Tailoring the Surface and Interface Structures of Copper-Based Catalysts for Electrochemical Reduction of CO2 to Ethylene and Ethanol
Electrochemical CO2 reduction to valuable ethylene and ethanol offers a promising strategy to lower CO2 emissions while storing renewable electricity. Cu-based catalysts have shown the potential for CO2-to-ethylene/ethanol conversion, but still suffer from low activity and selectivity. Herein, the effects of surface and interface structures in Cu-based catalysts for CO2-to-ethylene/ethanol production are systematically discussed. Both reactions involve three crucial steps: formation of CO intermediate, C-C coupling, and hydrodeoxygenation of C2 intermediates. For ethylene, the key step is C-C coupling, which can be enhanced by tailoring the surface structures of catalyst such as step sites on facets, Cu0/Cuδ+ species and nanopores, as well as the optimized molecule–catalyst and electrolyte–catalyst interfaces further promoting the higher ethylene production. While the controllable hydrodeoxygenation of C2 intermediate is important for ethanol, which can be achieved by tuning the stability of oxygenate intermediates through the metallic cluster induced special atomic configuration and bimetallic synergy induced the double active sites on catalyst surface. Additionally, constraining CO coverage by the complex–catalyst interface and stabilizing C-O bond by N-doped carbon/Cu interface can also enhance the ethanol selectivity. The structure–performance relationships will provide the guidance for the design of Cu-based catalysts for highly efficient reduction of CO2.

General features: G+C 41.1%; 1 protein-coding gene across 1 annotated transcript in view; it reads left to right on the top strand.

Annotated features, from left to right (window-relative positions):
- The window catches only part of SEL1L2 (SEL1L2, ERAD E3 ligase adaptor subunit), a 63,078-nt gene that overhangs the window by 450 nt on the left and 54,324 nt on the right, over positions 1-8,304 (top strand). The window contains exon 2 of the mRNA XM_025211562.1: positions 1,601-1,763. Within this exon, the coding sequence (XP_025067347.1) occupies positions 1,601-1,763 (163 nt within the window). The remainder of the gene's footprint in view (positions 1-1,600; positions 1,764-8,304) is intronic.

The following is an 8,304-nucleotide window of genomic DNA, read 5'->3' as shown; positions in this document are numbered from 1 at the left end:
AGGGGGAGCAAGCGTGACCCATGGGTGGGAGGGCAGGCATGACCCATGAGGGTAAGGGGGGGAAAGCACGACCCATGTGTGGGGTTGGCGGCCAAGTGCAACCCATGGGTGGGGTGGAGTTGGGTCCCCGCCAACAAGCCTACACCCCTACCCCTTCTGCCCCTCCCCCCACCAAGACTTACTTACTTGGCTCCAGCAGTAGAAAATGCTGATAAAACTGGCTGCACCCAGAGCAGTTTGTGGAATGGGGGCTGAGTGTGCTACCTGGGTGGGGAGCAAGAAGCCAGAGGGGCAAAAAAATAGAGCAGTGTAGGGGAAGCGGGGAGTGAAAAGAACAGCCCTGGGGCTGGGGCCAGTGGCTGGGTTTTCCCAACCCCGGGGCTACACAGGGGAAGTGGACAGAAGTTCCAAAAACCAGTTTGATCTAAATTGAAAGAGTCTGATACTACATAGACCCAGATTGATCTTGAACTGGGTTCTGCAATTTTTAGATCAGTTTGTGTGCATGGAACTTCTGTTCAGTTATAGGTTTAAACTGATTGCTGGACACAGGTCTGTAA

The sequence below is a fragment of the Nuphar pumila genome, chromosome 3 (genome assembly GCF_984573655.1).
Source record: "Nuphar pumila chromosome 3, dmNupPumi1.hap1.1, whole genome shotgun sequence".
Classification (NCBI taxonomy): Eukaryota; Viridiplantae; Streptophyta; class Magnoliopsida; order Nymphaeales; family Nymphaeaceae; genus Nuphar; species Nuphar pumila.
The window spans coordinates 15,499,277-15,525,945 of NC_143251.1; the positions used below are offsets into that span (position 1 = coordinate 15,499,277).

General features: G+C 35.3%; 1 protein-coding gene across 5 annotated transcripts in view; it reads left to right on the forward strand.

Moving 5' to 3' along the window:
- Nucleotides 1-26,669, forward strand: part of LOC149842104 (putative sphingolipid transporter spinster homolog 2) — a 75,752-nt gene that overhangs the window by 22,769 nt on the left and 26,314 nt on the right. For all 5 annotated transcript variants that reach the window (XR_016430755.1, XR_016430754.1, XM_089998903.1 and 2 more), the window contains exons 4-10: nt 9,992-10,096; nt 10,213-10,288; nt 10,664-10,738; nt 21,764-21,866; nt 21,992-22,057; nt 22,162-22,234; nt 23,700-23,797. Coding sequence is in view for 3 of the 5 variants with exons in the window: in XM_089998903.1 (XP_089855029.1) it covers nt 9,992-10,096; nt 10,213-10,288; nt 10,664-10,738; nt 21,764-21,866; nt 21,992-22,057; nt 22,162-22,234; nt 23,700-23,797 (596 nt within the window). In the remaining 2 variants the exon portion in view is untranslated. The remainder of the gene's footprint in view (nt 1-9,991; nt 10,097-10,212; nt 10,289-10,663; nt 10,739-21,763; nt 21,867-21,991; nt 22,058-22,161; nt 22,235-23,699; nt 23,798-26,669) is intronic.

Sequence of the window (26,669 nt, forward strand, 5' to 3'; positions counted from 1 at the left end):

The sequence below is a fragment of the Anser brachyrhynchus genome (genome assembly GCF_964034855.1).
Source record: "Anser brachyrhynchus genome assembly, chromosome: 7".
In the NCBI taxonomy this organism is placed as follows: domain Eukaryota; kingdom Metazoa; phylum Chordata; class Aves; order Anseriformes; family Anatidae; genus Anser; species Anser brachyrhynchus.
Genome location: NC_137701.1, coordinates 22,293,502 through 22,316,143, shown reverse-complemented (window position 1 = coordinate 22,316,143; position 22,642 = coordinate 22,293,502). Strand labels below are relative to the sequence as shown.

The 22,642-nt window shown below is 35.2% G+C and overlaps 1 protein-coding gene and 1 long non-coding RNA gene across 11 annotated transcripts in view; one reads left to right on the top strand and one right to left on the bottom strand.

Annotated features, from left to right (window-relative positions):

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National Natural Science Foundation of China